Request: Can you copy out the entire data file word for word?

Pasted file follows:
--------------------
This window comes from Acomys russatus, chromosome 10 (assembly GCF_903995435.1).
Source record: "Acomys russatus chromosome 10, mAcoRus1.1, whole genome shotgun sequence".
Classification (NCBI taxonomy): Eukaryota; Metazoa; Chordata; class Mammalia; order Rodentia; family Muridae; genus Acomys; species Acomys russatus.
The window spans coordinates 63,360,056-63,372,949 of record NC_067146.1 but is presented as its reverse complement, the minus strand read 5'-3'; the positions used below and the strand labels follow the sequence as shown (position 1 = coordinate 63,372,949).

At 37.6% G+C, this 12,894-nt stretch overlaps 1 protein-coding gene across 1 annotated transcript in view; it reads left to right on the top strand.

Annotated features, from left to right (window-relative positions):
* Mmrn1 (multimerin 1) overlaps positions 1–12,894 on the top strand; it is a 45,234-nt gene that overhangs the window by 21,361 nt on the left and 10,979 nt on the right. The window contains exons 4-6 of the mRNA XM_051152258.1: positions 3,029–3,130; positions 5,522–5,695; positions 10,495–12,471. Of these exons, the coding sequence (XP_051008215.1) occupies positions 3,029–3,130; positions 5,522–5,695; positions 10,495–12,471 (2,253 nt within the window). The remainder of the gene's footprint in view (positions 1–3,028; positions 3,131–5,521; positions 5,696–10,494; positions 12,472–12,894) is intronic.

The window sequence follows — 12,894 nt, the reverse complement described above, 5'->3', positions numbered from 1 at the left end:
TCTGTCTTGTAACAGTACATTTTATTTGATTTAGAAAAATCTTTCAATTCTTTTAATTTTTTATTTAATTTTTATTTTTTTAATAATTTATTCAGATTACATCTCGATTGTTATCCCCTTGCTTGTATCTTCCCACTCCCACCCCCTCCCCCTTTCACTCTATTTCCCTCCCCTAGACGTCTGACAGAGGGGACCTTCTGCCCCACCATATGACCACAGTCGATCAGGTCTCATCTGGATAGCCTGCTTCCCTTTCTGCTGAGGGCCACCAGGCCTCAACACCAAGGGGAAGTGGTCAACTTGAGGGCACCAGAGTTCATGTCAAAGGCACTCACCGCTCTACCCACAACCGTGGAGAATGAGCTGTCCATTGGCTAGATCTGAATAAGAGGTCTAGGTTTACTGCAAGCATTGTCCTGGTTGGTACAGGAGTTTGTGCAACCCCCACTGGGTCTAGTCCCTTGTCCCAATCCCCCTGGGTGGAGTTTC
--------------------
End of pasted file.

This window comes from Acomys russatus, chromosome 10 (assembly GCF_903995435.1).
Source record: "Acomys russatus chromosome 10, mAcoRus1.1, whole genome shotgun sequence".
Classification (NCBI taxonomy): Eukaryota; Metazoa; Chordata; class Mammalia; order Rodentia; family Muridae; genus Acomys; species Acomys russatus.
The window spans coordinates 63,360,056-63,372,949 of record NC_067146.1 but is presented as its reverse complement, the minus strand read 5'-3'; the positions used below and the strand labels follow the sequence as shown (position 1 = coordinate 63,372,949).

At 37.6% G+C, this 12,894-nt stretch overlaps 1 protein-coding gene across 1 annotated transcript in view; it reads left to right on the top strand.

Annotated features, from left to right (window-relative positions):
* Mmrn1 (multimerin 1) overlaps positions 1–12,894 on the top strand; it is a 45,234-nt gene that overhangs the window by 21,361 nt on the left and 10,979 nt on the right. The window contains exons 4-6 of the mRNA XM_051152258.1: positions 3,029–3,130; positions 5,522–5,695; positions 10,495–12,471. Of these exons, the coding sequence (XP_051008215.1) occupies positions 3,029–3,130; positions 5,522–5,695; positions 10,495–12,471 (2,253 nt within the window). The remainder of the gene's footprint in view (positions 1–3,028; positions 3,131–5,521; positions 5,696–10,494; positions 12,472–12,894) is intronic.

The window sequence follows — 12,894 nt, the reverse complement described above, 5'->3', positions numbered from 1 at the left end:
TCTGTCTTGTAACAGTACATTTTATTTGATTTAGAAAAATCTTTCAATTCTTTTAATTTTTTATTTAATTTTTATTTTTTTAATAATTTATTCAGATTACATCTCGATTGTTATCCCCTTGCTTGTATCTTCCCACTCCCACCCCCTCCCCCTTTCACTCTATTTCCCTCCCCTAGACGTCTGACAGAGGGGACCTTCTGCCCCACCATATGACCACAGTCGATCAGGTCTCATCTGGATAGCCTGCTTCCCTTTCTGCTGAGGGCCACCAGGCCTCAACACCAAGGGGAAGTGGTCAACTTGAGGGCACCAGAGTTCATGTCAAAGGCACTCACCGCTCTACCCACAACCGTGGAGAATGAGCTGTCCATTGGCTAGATCTGAATAAGAGGTCTAGGTTTACTGCAAGCATTGTCCTGGTTGGTACAGGAGTTTGTGCAACCCCCACTGGGTCTAGTCCCTTGTCCCAATCCCCCTGGGTGGAGTTTC